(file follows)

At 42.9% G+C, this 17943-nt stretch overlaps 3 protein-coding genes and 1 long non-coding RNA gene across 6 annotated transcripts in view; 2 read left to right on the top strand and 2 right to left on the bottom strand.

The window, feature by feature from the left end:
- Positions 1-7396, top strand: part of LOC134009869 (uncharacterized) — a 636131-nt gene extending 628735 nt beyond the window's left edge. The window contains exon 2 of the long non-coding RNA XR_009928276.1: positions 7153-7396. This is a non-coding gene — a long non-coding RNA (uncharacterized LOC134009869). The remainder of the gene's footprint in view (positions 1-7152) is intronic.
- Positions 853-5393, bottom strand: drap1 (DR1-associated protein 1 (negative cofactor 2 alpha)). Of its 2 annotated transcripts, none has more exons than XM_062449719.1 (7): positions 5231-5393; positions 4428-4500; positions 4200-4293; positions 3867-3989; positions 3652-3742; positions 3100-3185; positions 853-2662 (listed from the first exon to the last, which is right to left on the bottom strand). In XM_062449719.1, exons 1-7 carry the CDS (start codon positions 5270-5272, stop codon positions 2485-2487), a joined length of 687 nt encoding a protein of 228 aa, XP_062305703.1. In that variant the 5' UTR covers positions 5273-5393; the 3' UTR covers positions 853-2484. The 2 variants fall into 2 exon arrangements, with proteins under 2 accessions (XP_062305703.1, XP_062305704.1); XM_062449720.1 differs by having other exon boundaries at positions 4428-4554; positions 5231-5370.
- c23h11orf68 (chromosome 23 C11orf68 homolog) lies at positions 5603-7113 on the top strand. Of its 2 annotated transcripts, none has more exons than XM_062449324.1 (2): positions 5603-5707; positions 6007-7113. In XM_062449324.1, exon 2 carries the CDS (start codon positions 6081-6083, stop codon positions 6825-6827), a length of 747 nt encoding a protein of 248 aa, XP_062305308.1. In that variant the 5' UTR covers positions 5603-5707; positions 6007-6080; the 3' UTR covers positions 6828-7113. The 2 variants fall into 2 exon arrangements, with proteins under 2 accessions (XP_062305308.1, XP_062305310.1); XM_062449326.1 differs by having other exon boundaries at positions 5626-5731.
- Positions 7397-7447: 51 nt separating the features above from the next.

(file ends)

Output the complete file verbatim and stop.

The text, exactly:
At 42.9% G+C, this 17943-nt stretch overlaps 3 protein-coding genes and 1 long non-coding RNA gene across 6 annotated transcripts in view; 2 read left to right on the top strand and 2 right to left on the bottom strand.

The window, feature by feature from the left end:
- Positions 1-7396, top strand: part of LOC134009869 (uncharacterized) — a 636131-nt gene extending 628735 nt beyond the window's left edge. The window contains exon 2 of the long non-coding RNA XR_009928276.1: positions 7153-7396. This is a non-coding gene — a long non-coding RNA (uncharacterized LOC134009869). The remainder of the gene's footprint in view (positions 1-7152) is intronic.
- Positions 853-5393, bottom strand: drap1 (DR1-associated protein 1 (negative cofactor 2 alpha)). Of its 2 annotated transcripts, none has more exons than XM_062449719.1 (7): positions 5231-5393; positions 4428-4500; positions 4200-4293; positions 3867-3989; positions 3652-3742; positions 3100-3185; positions 853-2662 (listed from the first exon to the last, which is right to left on the bottom strand). In XM_062449719.1, exons 1-7 carry the CDS (start codon positions 5270-5272, stop codon positions 2485-2487), a joined length of 687 nt encoding a protein of 228 aa, XP_062305703.1. In that variant the 5' UTR covers positions 5273-5393; the 3' UTR covers positions 853-2484. The 2 variants fall into 2 exon arrangements, with proteins under 2 accessions (XP_062305703.1, XP_062305704.1); XM_062449720.1 differs by having other exon boundaries at positions 4428-4554; positions 5231-5370.
- c23h11orf68 (chromosome 23 C11orf68 homolog) lies at positions 5603-7113 on the top strand. Of its 2 annotated transcripts, none has more exons than XM_062449324.1 (2): positions 5603-5707; positions 6007-7113. In XM_062449324.1, exon 2 carries the CDS (start codon positions 6081-6083, stop codon positions 6825-6827), a length of 747 nt encoding a protein of 248 aa, XP_062305308.1. In that variant the 5' UTR covers positions 5603-5707; positions 6007-6080; the 3' UTR covers positions 6828-7113. The 2 variants fall into 2 exon arrangements, with proteins under 2 accessions (XP_062305308.1, XP_062305310.1); XM_062449326.1 differs by having other exon boundaries at positions 5626-5731.
- Positions 7397-7447: 51 nt separating the features above from the next.